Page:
A moisture meter is an essential tool that any self-respecting woodworker should have in their inventory. It is a tool vital to making sure that your lumber stays in top condition. While its importance cannot be understated, finding the best moisture meter for your specific needs might be easier said than done due to the numerous factors you need to consider.
You can find a wide variety of moisture meter on the market today. All with varying features, size, and prices. Our goal here is to help you find the best possible moisture meter that suits all your needs as well as taking budget into account. Check out this in-depth guide on moisture meters to help you narrow down the best option for your woodworking needs.
Three Different Types of Moisture Meters
There are three types of moisture meter available on the market. While they are all designed for a specific task, not all are made equal. For example, some moisture meters are designed to be used on asphalt while there are others designed specifically for woodworking. Understanding which one is which is key to figuring out what type you need to buy.
- Pin-Type Moisture Meter
The pin-type utilizes two pins to puncture the surface of an object and determine the moisture of levels. This type of moisture meter is effective with surfaces that the pins can properly puncture. As you would expect, woodworkers don’t rely too much on this type of moisture meter as it will damage the integrity of the lumber. That being said, pin-type moisture meter’s pinpricks are so tiny that you would be hard pressed to locate them if you weren’t told to look for them specifically.
That being said, pin-types are usually the most precise in terms of reading the moisture level of lumbers. If you can look at the fact that it punctures wood surface, albeit barely, a pin-type moisture meter is a good choice for woodworkers that need a precise reading.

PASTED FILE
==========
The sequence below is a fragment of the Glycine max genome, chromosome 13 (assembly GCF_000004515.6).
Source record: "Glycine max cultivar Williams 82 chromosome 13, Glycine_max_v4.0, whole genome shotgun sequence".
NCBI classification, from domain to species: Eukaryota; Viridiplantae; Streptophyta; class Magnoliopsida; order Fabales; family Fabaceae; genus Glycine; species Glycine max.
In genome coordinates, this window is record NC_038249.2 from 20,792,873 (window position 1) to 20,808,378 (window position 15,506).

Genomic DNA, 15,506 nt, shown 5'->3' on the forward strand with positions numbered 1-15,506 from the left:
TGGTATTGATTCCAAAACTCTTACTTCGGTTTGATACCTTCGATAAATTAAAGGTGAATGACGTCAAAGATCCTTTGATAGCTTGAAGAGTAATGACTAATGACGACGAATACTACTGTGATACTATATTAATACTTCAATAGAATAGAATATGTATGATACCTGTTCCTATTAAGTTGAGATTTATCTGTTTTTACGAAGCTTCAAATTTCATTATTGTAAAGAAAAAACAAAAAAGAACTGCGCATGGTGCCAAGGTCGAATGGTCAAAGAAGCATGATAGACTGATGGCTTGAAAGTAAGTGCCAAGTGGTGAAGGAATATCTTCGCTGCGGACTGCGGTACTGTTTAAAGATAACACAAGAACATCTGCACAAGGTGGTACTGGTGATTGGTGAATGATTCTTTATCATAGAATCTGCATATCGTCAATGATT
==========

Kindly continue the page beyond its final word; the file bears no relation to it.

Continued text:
- Pinless Moisture Meter
The name of this moisture meter is pretty self-explanatory. This is moisture meter that does not utilize pins and is non-invasive in terms of determining the moisture levels of specific objects. Obviously, the biggest advantage here is that you won’t be puncturing the surface of wood which means it will remain pristine. The downside to this type of moisture meter is that it does not read as accurate as pin-types. You also won’t be able to localize the moisture on lumber. There is also the issue of it only reading the moisture level of the surface and not the inside.
- All-in-One Moisture Meter
As the name implies, this type of moisture meter gives you the option to use both pins and pinless types. In terms of flexibility, this option offers the best of all three as you get all the advantages of the previous two moisture meter types while bypassing the downsides. As you would expect, this one might set you back a couple of bucks. But it is a great investment for woodworkers and will definitely earn its keep in the long run.
Moisture Meter and its Uses